By: Maria Shamkalian
Please, meet Jennifer Yee McDevitt who is a local Pennsylvania screenwriter with films in development at 20th Century Fox. She worked at Warner Bros Studios, spent two seasons with NFL Films and directed 10 MOUNTAINS 10 YEARS narrated by Anne Hathaway with music by Bruce Springsteen. She is represented by CAA and Rise Management.
1) Please describe your most recent success and how you have grown in the industry.
For the past couple years I've been grateful to write for Amazon and Netflix. Currently, I'm writing the next movie for Universal Pictures. It's an adaptation of the popular novel Goodbye Vitamin. Dylan Clark (The Batman, Bird Box) is producing the film for Universal.
2) Do you have any upcoming Pennsylvania-based projects?
I recently wrote a television pilot set in Pennsylvania. Hopefully one day we'll get to shoot it here.
3) Why do you choose to work in PA and what do you love the most about working in Pennsylvania?
Earlier in my career, I lived in Los Angeles for 5 years. I decided to move back to my hometown of Philadelphia because I wanted to be closer to my family for the long-term. It has definitely been challenging to work long-distance, when all of my colleagues are in LA and New York, but it is completely worth it to me. Pennsylvania is where I grew up. It's where I met my husband. We got married here, bought a house here, and started a family together here. I love putting my family first, and the joy it has given me has made me a better writer.
4) What are some of your favorite shooting locations in Pennsylvania?
One of my pipe dreams is to someday shoot a West Wing style walk-and-talk scene through Reading Terminal Market!
5) What is your advice for aspiring filmmakers?
Follow your heart, be patient, and don't give up. It's a very long marathon, not a sprint. I wanted to write movies when I was 21 years old, but it took me 11 years to actually become a working screenwriter.
6) What would be the best way for our local cast and crew to submit to your upcoming projects?
If one of my scripts shoots in the region, there will be local casting and crew calls.
7) PaFIA has been working hard on increasing the film tax credit in Pennsylvania and bringing more film work to our local crew and talent, but we must all unite to really make a difference. What can you tell our elected officials about the importance of the PA film industry and the difference it has made in your life?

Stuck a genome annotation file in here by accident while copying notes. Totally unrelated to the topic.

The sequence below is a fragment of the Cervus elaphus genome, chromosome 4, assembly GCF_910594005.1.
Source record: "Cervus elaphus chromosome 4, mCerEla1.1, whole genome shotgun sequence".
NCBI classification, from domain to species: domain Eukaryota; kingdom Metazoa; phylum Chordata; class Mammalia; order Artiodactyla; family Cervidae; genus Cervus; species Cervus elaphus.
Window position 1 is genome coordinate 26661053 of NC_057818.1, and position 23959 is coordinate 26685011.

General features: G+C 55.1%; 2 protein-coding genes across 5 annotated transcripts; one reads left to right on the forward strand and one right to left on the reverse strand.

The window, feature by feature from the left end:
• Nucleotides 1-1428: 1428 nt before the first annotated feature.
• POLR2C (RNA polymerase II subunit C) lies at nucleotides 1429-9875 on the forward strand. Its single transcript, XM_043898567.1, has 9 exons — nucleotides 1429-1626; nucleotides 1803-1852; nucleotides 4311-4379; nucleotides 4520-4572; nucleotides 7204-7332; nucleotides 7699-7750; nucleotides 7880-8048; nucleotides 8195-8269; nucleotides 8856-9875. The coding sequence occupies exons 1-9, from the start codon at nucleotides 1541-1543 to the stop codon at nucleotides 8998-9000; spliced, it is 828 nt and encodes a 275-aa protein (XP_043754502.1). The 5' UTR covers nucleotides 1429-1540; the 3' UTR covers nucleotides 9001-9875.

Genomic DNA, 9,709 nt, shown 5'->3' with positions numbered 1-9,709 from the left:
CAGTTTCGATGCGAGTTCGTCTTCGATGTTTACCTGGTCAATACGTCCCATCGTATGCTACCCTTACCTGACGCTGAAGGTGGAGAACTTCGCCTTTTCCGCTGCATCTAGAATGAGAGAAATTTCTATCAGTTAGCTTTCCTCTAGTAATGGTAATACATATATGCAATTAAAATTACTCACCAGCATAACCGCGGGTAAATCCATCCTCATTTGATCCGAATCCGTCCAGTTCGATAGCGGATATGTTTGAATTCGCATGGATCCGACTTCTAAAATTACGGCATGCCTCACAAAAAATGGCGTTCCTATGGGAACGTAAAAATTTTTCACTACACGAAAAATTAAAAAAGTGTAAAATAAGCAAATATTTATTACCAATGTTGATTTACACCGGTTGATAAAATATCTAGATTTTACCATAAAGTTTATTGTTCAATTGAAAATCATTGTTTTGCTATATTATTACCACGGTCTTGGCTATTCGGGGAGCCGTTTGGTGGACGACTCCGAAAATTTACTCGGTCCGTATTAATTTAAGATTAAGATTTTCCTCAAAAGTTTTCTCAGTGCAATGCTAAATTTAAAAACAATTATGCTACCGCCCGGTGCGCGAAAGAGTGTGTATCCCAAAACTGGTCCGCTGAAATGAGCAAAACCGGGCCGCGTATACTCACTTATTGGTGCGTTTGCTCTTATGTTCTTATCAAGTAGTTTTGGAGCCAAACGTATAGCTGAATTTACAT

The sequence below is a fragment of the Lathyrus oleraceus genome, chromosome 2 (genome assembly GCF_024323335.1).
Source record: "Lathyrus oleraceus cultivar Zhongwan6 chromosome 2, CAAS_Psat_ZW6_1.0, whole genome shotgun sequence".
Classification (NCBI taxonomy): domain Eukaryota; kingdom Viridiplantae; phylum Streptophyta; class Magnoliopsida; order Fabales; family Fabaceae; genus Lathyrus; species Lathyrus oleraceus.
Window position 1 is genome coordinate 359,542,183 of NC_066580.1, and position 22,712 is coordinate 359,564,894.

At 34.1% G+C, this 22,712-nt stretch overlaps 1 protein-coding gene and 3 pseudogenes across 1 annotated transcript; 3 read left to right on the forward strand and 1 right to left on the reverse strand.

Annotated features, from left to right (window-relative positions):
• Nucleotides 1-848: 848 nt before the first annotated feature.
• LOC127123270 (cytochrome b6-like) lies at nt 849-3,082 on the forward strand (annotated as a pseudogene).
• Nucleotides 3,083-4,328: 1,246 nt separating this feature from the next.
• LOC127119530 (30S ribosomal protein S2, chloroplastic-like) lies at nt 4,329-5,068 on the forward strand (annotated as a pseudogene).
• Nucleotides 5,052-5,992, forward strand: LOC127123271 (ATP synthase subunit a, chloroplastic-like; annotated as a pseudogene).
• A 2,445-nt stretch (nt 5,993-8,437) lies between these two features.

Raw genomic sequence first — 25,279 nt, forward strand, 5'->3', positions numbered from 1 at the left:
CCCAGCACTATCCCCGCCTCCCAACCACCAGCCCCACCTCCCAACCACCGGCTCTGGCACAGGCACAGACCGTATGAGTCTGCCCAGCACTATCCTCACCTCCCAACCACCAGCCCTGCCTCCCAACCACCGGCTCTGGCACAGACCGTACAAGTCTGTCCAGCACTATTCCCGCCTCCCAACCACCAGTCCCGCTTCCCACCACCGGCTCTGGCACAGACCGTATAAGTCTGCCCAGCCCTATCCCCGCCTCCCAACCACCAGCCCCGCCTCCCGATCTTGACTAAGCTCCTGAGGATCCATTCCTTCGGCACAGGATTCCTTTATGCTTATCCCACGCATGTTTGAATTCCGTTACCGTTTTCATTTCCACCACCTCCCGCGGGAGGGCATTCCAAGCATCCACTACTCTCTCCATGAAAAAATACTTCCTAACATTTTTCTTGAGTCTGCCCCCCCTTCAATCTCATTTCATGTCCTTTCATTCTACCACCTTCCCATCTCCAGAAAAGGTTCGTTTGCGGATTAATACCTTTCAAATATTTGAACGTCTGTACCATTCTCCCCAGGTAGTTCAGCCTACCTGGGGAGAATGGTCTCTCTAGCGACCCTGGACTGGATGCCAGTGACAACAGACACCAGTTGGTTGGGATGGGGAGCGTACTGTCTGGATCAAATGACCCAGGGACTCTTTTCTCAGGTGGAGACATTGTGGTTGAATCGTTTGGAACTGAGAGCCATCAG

The PA film industry brings massive economic growth and employment to our state. Every time a movie shoots here, our neighborhoods benefit, restaurants benefit, hotels benefit, retailers benefit - and the positive domino effect is endless. On the writing end, my colleagues and I have written many scripts set in Pennsylvania - but because of the tax credit - most of those projects moved to Georgia, Canada, and Europe. It's discouraging because we're specifically working very hard to bring more economic growth to our home state - and uncapping the tax credit is critical to making that happen. The PaFIA team has been amazing in their advocacy work in Harrisburg and additionally in building a sense of community for all of us. PaFIA Board Member Dave Raynor has been a wonderful mentor to me for many years. His genuine friendship and guidance to so many of us embodies the kindness amongst artists here and why I love working here.
8) What are some of the most valuable lessons you learned about this industry and wish you knew earlier?
In the beginning, several people told me, "It'll get easier." The truth is - it doesn't get easier, but you get much more experienced and you get better!
Pennsylvania Film Industry Association (PAFIA)461 Cochran Road, Box 246Pittsburgh, PA 15228(717) 833-4561 email@example.com